During the first 30 days of growth, carrots needed a lot of water. In the case of Kagawad Susan’s farm, there is some restriction regarding the availability of water to supply on their farm. They were not allowed to utilize water from the reservoir in their locality; hence they relied on rainfall instead. Weed Management. MangRodenciostarted weed control even before land preparation. He applied Sharp shooter on the land where different weed species were growing. They have waited for 3 weeks before they started plowing in order to make sure that the chemical was not present in the soil and will not affect the growth and quality of the crop. Thirty (30) DAP, several weeds emerged and they employedhandweeding.
Farmers only used their bare hand or used bolo to remove the weeds which were too difficult to pull. For insect pest management, they used Selecron and Brodan. There was no disease that drastically affected the growth of the crop. Harvesting. At exactly 3 months after sowing, Kagawad Susan and her helpers harvested the crops. Kagawad Susan pulled out one root to check if the carrots are ready for harvesting. Yellowing of leaves and roots and being big enough were the indicators they used. Harvesting was done using a spading fork. They pulled it carefully to prevent the roots from being damaged. After harvest, they removed split roots and brought the crops to the packing house, just beside their house. Postharvest Handling.
Handling includes cutting the leaves 5-8 cm from the shoulder. They washed and air dried the roots, then sorted and classified the harvested carrots according to size and appearance. Roots that were found to be damaged (i. e. deformed, cracked and forked) were considered non-marketable and used for their own consumption. Cost and Return Analysis. Table 3 shows the total cost of production, the total income and the return above variable cost for carrot production. For land preparation, cost was for the rental of farm equipments such as native plow, harrow and carabao. There was no added cost for the labor since MangRodencio did the land preparation.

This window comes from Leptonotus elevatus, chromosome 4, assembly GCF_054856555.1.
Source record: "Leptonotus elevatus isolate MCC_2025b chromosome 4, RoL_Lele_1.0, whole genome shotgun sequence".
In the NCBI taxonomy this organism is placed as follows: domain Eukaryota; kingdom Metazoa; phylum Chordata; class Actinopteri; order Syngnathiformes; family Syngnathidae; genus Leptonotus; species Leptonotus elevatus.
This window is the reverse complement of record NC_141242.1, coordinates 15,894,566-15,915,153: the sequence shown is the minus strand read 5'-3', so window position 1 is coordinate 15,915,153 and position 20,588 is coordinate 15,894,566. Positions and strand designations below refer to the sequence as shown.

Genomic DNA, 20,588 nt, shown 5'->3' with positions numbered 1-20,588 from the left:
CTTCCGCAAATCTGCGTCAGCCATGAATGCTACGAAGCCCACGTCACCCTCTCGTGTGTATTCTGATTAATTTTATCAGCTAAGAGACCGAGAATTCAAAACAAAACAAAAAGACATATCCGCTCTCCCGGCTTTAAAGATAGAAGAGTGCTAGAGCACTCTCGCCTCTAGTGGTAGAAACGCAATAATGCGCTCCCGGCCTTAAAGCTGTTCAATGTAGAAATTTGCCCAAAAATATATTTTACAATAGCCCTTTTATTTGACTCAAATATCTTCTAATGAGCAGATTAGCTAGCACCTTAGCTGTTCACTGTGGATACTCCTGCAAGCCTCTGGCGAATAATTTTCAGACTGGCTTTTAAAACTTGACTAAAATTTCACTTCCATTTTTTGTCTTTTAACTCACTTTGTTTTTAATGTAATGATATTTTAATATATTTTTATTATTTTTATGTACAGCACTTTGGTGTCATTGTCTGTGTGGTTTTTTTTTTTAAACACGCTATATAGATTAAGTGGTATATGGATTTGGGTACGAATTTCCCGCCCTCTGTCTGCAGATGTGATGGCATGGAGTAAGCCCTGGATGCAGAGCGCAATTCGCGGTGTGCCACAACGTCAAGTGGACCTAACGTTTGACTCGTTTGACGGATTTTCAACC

Planting was accomplished by six persons that Kagawad Susan hired at 170. 00/person/day. For the application of fertilizer, there was still no cost since they were the ones who did the application. Handweeding was done by eighteen persons thatcostedthem a total of 3,060. 00. There was no cost on fertilizer application since MangRodencio did the application. For irrigation, crop is rainfall dependent so there was no need to employ additional manpower to irrigate the field. Four persons were employed in the field to harvest the matured carrots, at same labor cost as in planting and handweeding job. The total cost for labor was 8,710. 00. A can of carrot was utilized thatcosted them 80. 00. Just before planting, 4. 5 sacks of chicken manure at 90. 00/sack,were incorporated into the soil. Thirtydays after planting (30 DAP), 3. 5 sacks of complete fertilizer (14-14-14) were applied. Total cost for material inputs was 4,735. 00. Other operating expense includes irrigation fee, but since the field is rainfall dependent, no cost was incurred for irrigation.
The line that was created by harrowingserved as guide for planting the stems called “amlay”. Ridges formed were approximately 15 cm high. This was enough to prevent roots from growing too deep for easy harvesting. Planting and Spacing. Kagawad Susan chose fresh, mature and healthy stem planting materials. The sweet potato planting materials that were used came from the previous season. The indicator that the stem was fresh was a sap that came out 6 seconds after cutting. The stems were cut into 20-30 cm long using a bolo. Planting materials were not kept for more than 5 days and handled them carefully to avoid damages on nodes during planting.
During planting, “amlays” were put in a row made during land preparation, and then another person covered the vines with soil. (Figure 3). Figure 3. MangRodencio is establishing a line with the use of native plow and a carabao while Kagawad Susan and his nephew put “amlays” on the established areas. Nutrient Management. The general recommendation for a soil which was not analyzed is eight sacks of complete fertilizer (14-14-14). However, since these are tested soil and are used for sweet potato and other vegetable production, then they applied two sacks of the said fertilizer per hectare. These were applied 30 DAP at 5-10 cm away from the plant. Organic fertilizer like chicken manure was also applied for better performance of the crops.